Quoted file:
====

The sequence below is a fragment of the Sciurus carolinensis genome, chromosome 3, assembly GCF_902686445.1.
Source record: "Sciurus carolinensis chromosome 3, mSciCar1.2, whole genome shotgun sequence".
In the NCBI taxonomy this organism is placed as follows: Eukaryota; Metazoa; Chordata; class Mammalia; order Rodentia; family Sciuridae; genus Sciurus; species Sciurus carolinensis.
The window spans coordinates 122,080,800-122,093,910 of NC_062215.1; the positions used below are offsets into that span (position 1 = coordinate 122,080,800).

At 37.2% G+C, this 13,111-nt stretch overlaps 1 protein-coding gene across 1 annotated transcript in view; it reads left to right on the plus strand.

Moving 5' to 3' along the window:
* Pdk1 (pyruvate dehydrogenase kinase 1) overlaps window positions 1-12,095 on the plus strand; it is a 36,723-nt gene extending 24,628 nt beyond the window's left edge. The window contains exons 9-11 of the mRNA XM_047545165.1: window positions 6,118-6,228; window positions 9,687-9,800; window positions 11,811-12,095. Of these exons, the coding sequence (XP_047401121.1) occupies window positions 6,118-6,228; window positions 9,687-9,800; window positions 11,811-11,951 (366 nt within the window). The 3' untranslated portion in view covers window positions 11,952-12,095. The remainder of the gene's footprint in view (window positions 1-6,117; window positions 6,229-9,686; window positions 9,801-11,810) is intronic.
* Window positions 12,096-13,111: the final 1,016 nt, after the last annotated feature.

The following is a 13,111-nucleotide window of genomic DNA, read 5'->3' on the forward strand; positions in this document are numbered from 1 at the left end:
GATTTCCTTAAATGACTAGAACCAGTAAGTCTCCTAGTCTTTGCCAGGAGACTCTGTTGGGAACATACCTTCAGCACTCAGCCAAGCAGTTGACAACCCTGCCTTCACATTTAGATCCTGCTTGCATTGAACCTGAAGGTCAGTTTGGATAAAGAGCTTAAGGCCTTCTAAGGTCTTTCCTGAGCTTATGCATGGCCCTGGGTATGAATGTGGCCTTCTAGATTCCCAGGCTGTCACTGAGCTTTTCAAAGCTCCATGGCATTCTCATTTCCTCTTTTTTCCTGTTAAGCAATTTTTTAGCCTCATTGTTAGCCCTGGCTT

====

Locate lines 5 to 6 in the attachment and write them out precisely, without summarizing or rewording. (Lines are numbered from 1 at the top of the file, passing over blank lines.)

At 37.2% G+C, this 13,111-nt stretch overlaps 1 protein-coding gene across 1 annotated transcript in view; it reads left to right on the plus strand.

Moving 5' to 3' along the window: